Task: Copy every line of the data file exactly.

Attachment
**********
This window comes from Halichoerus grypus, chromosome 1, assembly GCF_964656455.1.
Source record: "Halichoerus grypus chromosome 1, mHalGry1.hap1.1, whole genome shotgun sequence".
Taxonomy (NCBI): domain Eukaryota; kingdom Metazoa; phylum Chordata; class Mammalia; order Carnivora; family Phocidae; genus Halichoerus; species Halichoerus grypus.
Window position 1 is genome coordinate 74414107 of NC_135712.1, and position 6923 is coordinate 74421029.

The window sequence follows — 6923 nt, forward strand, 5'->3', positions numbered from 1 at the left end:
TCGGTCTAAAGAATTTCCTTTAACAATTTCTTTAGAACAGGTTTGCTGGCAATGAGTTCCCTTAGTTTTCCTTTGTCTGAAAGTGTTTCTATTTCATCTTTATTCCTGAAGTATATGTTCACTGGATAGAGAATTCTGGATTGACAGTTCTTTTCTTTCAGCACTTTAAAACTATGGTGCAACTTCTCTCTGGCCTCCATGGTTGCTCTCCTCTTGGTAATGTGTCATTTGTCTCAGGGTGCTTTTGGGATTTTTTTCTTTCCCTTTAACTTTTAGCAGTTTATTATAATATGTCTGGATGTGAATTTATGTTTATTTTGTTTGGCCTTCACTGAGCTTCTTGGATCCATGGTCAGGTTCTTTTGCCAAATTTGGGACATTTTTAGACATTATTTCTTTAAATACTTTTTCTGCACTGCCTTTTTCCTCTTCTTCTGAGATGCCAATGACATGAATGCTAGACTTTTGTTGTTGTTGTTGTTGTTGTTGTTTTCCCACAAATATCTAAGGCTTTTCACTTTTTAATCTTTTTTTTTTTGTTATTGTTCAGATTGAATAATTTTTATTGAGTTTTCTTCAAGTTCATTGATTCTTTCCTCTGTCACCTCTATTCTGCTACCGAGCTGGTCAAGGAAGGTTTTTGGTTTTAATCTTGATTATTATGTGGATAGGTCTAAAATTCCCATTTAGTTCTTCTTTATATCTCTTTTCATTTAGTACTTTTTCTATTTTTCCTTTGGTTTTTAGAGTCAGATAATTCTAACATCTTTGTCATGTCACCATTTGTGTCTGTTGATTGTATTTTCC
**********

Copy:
This window comes from Halichoerus grypus, chromosome 1, assembly GCF_964656455.1.
Source record: "Halichoerus grypus chromosome 1, mHalGry1.hap1.1, whole genome shotgun sequence".
Taxonomy (NCBI): domain Eukaryota; kingdom Metazoa; phylum Chordata; class Mammalia; order Carnivora; family Phocidae; genus Halichoerus; species Halichoerus grypus.
Window position 1 is genome coordinate 74414107 of NC_135712.1, and position 6923 is coordinate 74421029.

The window sequence follows — 6923 nt, forward strand, 5'->3', positions numbered from 1 at the left end:
TCGGTCTAAAGAATTTCCTTTAACAATTTCTTTAGAACAGGTTTGCTGGCAATGAGTTCCCTTAGTTTTCCTTTGTCTGAAAGTGTTTCTATTTCATCTTTATTCCTGAAGTATATGTTCACTGGATAGAGAATTCTGGATTGACAGTTCTTTTCTTTCAGCACTTTAAAACTATGGTGCAACTTCTCTCTGGCCTCCATGGTTGCTCTCCTCTTGGTAATGTGTCATTTGTCTCAGGGTGCTTTTGGGATTTTTTTCTTTCCCTTTAACTTTTAGCAGTTTATTATAATATGTCTGGATGTGAATTTATGTTTATTTTGTTTGGCCTTCACTGAGCTTCTTGGATCCATGGTCAGGTTCTTTTGCCAAATTTGGGACATTTTTAGACATTATTTCTTTAAATACTTTTTCTGCACTGCCTTTTTCCTCTTCTTCTGAGATGCCAATGACATGAATGCTAGACTTTTGTTGTTGTTGTTGTTGTTGTTGTTTTCCCACAAATATCTAAGGCTTTTCACTTTTTAATCTTTTTTTTTTTGTTATTGTTCAGATTGAATAATTTTTATTGAGTTTTCTTCAAGTTCATTGATTCTTTCCTCTGTCACCTCTATTCTGCTACCGAGCTGGTCAAGGAAGGTTTTTGGTTTTAATCTTGATTATTATGTGGATAGGTCTAAAATTCCCATTTAGTTCTTCTTTATATCTCTTTTCATTTAGTACTTTTTCTATTTTTCCTTTGGTTTTTAGAGTCAGATAATTCTAACATCTTTGTCATGTCACCATTTGTGTCTGTTGATTGTATTTTCC